‘Step Into Rift’ had been Oculus’ mantra since the launch of the headset back at the end of March, but with the launch of Oculus’ dedicated motion controllers, Touch, players can finally ‘Reach Into Rift’ too.
Touch has been a long time coming. Oculus has been criticized for launching Rift with a packed in Xbox One controller back in March, while competitor HTC Vive launched just a few days after with a pair of motion tracked controllers in every box. There’s no doubt about it, having your hands tracked in VR is not just a more natural way to interact in VR, it’s more immersive too. Vive users have known this from the beginning, and now, 8 months later, Rift users will too.
As usual, we’ve got the summary up front with an extensive breakdown following for those who want to dig in.
Oculus Touch is (finally) here. There’s no denying the controller’s beautiful design which also has several smart touches—like a hidden magnet-latching battery cover and easy lanyard removal. The ergonomics are a major step forward, thanks largely to a center of gravity which is much closer to the center of your hand than the Vive controllers.
Setup is simple and polished, and with two cameras you can achieve the same ‘roomscale’ sized playspace that Oculus recommends for a 3-camera setup (though it will be for front-facing experiences only). Additional “experimental” camera configurations allow for a roomscale space that’s also 360, or a standing-only 360 experience which feels rather limiting.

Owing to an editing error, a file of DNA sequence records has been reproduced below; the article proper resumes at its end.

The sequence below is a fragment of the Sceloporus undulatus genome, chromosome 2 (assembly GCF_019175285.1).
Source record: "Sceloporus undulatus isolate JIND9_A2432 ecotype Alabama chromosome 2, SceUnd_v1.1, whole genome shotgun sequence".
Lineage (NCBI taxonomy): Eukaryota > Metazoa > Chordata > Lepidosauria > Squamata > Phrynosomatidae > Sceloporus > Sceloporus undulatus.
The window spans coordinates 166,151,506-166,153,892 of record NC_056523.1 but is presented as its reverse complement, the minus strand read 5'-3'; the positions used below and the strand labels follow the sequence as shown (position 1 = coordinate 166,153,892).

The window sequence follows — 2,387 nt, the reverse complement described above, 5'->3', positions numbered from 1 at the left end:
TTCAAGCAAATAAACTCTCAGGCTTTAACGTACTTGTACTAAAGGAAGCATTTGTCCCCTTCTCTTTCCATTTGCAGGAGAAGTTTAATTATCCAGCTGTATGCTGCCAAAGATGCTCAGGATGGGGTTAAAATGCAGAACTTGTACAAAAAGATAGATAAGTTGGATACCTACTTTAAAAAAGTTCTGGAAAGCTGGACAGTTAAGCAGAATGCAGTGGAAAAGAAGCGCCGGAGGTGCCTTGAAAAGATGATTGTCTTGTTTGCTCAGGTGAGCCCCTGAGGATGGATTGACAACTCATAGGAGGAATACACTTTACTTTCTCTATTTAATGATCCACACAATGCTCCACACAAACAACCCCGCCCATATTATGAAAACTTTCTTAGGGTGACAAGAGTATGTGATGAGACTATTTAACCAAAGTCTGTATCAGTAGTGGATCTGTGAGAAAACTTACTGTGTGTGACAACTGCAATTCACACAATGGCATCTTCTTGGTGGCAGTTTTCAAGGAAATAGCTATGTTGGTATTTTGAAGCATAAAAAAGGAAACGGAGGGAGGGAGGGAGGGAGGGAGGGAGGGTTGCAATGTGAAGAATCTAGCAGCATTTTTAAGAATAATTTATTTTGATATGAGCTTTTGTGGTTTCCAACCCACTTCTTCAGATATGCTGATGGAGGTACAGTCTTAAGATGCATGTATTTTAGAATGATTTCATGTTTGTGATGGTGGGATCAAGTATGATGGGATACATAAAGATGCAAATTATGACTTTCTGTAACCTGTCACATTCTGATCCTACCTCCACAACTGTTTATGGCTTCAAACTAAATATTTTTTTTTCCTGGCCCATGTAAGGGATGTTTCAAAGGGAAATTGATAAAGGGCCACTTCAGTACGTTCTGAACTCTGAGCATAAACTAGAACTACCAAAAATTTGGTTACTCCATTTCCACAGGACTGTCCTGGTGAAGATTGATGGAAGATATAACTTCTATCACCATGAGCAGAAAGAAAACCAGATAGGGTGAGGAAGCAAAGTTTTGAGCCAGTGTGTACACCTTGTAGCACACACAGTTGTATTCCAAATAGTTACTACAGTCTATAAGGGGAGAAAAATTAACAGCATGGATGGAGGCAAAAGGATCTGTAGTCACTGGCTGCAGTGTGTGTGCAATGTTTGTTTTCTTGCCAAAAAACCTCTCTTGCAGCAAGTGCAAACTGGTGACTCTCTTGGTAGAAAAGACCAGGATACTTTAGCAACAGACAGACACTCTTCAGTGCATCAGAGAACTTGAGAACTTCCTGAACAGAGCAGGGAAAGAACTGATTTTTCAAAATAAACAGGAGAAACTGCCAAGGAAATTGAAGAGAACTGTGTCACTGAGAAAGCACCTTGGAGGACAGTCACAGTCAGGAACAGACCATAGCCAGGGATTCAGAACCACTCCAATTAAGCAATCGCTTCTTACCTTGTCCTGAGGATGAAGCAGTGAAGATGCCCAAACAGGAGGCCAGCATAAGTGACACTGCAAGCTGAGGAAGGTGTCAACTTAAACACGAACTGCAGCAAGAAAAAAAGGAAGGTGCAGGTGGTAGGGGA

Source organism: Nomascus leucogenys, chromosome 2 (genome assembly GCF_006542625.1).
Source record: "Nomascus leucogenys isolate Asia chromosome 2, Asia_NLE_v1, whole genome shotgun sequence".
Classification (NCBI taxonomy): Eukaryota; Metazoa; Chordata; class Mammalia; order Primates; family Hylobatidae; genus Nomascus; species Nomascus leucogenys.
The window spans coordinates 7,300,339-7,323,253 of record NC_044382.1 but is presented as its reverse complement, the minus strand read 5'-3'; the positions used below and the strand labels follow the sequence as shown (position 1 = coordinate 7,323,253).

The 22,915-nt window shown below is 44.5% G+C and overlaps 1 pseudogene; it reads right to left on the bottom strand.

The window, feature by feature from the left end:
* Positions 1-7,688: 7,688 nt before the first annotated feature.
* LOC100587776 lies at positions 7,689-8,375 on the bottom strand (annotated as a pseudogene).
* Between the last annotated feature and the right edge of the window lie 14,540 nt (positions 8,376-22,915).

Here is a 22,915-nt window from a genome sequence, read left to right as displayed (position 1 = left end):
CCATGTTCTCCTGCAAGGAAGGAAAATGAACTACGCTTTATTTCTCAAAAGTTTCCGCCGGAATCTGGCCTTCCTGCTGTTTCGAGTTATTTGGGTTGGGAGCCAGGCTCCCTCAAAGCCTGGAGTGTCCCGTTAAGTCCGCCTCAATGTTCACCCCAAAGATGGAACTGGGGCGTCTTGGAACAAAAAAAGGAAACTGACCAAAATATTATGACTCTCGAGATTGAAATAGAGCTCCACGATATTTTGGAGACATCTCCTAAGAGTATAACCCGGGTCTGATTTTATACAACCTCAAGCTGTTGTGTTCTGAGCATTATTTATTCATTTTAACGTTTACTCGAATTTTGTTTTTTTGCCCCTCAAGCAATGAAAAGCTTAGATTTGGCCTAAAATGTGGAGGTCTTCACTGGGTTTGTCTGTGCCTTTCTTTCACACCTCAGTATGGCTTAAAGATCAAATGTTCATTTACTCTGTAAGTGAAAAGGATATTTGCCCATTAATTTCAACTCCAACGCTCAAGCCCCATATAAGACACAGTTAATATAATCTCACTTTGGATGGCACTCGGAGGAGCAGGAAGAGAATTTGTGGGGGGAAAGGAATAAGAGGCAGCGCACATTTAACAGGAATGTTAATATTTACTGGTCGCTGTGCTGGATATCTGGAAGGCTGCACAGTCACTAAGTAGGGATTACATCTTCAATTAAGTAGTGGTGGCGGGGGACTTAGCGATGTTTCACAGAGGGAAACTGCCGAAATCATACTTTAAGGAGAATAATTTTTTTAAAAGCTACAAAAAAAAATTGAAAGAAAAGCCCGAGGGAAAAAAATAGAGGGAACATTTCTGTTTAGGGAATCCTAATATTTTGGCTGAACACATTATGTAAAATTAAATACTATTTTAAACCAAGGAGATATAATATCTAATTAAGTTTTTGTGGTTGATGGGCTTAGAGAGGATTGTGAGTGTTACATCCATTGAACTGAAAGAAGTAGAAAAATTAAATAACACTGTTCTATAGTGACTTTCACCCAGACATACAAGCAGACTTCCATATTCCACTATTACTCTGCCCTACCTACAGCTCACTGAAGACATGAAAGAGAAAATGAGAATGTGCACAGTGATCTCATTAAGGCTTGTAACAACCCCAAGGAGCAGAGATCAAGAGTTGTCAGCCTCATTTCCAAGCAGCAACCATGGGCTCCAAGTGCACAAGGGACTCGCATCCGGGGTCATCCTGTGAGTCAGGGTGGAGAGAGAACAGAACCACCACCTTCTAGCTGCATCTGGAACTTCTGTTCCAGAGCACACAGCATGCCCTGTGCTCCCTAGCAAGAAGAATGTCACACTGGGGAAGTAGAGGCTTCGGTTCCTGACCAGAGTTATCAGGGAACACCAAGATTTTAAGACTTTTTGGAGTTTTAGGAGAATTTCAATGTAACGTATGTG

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Tracking performance within the recommended tracking space is extremely good, and we couldn’t break tracking no matter how fast we shook the controller. Venturing outside of the recommended playspace leads to quick dropoffs in tracking quality. More than two cameras can be used, but in our experience the extra cameras added occlusion redundancy more so than they managed to increase the size of the recommended ‘roomscale’ playspace, which is a good deal smaller than that of the Vive. We’re also not sure how many developers will opt to target the full roomscale recommended space when they can instead guarantee that all Touch users at least have two cameras for the front-facing setup.
‘Hand Presence’, which Oculus had drummed up as a sort of differentiator against the Vive controllers, doesn’t seem to be a clear cut advantage for Touch. Sure, the controller’s ergonomics are great, and much preferred over the Vive’s wand design, but both controllers feel equally capable of making you feel like you’re using your hands in VR.